A few short months ago no one had ever heard of the Zika virus. But this past Sunday a story about the virus was on the front page of the New York Times above the fold. The spread of the virus and its unfortunate effects have captured the attention of public health authorities such as the World Health Organization and the Centers for Disease Control and consequently, the media.
In July, 1981, the New York Times carried the story of another emerging virus that did not yet even have a name, but seemed to be affecting gay men disproportionally. First called HTLV-III and later known as HIV, awareness of that virus and its impact did not fully command public attention until 1985 when it caused the death of a high profile celebrity, Rock Hudson. While the story of the AIDS epidemic is very different on a number of levels from the unfolding Zika virus situation, when it comes to emerging pathogens and communications about them, there are consistencies that do not vary much from pathogen to pathogen. Here are a few:
- Misinformation and Conflicting Information Can Thrive – An environment where there is limited knowledge can be a breeding ground for misinformation. Performing a simple internet search on the terms “Zika” and “likely” will yield conflicting headlines with two polarized points of view on the matter. Issues of transmission, the affect and impact of infection, long-range outcomes and prevention matters can be fuzzy for some time. Even public health authorities can, and likely will, be in error from time to time though they remain the best and most reliable source for information.
- The Demand for Answers Outstrips the Ability to Provide Them – Fear of the unknown prompts a lot of questions and not getting answers leads to anger and frustration. Sometimes when there is a void, people want to fill it even if the information is not entirely accurate. It is important to define that information which is known while clearly identifying that information which is speculative or based on informed thinking. “To the best of our knowledge…” or “Based on past experience with other viruses like this” are important qualifiers to statements that are not rooted in absolute fact.
- Many Stakeholders Won’t Sense the Importance – Denial is always a component during a threatening situation. Many stakeholders may not want to believe, or may not connect the dots, on how and why they should be concerned and taking action. The development of a “them” and “us” mentality can be insulating. Even in an environment where the future is not well defined, preparation for dealing with some basic questions and policy is important. Schools, employers, hospital systems and doctors will all likely face questions, pressed particularly when there is a first case or transmission that is local. With Ebola, hospital systems in particular faced a multitude of questions regarding transmission and policies related to quarantine. Planning ahead of time how you will deal with the issues when you have to face them can make a big difference.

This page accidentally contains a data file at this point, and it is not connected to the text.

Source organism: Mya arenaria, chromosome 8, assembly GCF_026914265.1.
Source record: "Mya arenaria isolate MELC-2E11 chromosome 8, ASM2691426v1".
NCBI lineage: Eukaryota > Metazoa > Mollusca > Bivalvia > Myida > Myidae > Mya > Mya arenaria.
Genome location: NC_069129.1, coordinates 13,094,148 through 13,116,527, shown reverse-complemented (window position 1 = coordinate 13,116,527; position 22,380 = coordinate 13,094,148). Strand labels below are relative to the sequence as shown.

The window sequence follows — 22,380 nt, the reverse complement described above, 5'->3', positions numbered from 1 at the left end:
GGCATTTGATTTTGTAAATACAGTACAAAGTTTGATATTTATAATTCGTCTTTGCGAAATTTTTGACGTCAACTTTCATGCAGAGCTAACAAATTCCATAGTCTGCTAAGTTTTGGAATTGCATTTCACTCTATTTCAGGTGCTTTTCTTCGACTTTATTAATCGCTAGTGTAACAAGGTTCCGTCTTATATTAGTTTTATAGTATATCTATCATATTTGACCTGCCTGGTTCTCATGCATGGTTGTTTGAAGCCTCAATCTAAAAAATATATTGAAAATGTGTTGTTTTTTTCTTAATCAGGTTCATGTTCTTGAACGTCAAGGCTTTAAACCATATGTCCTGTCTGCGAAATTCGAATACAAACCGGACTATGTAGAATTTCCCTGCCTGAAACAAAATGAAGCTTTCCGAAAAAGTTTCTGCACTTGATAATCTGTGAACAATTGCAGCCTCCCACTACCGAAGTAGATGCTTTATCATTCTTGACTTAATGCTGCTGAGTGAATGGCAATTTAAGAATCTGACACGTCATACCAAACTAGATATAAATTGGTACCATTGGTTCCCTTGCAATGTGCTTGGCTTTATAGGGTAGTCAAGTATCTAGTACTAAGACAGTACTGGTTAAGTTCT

- Fear Results in Discrimination – Fear likely spreads more quickly than a virus. Particularly where children are concerned, people want reassurances that are absolute. It is important to communicate clearly what is known about a situation and what is not known, but also to provide distinctions between what is likely and what is possible but not likely. Since transmission of Zika has been acknowledged to have occurred outside of the mosquito vector, the stakes on this front go up. Connect the dots now to consider how events will unfold with respect to your institution.
- Public Health Authorities Are the Best Resource – While no one has a crystal ball into the future, public health authorities at key institutions such as the Centers for Disease Control have had a good deal of experience with emerging pathogens since the AIDS epidemic. Multi-drug resistant TB, SARS, Ebola, MERS and even other mosquito related pathogens have provided them with experience allowing them to make informed judgment calls. They are the best source of information for all stakeholders including media and hopefully will produce at some point a writer’s guide to Zika, particularly as we near the Olympic Games to be held in Brazil this year.
Media focus now would seem to primarily be on understanding the impact of the virus and the efforts to contain and combat it. Should there be a spread, that focus will widen to include aspects of the expanding experience with the infection – from individual to institutional stories. Between now and that time, stakeholders will do well to consider the various ways in which they may be called on to communicate about this outbreak and to plan not only their content but also their point of view accordingly.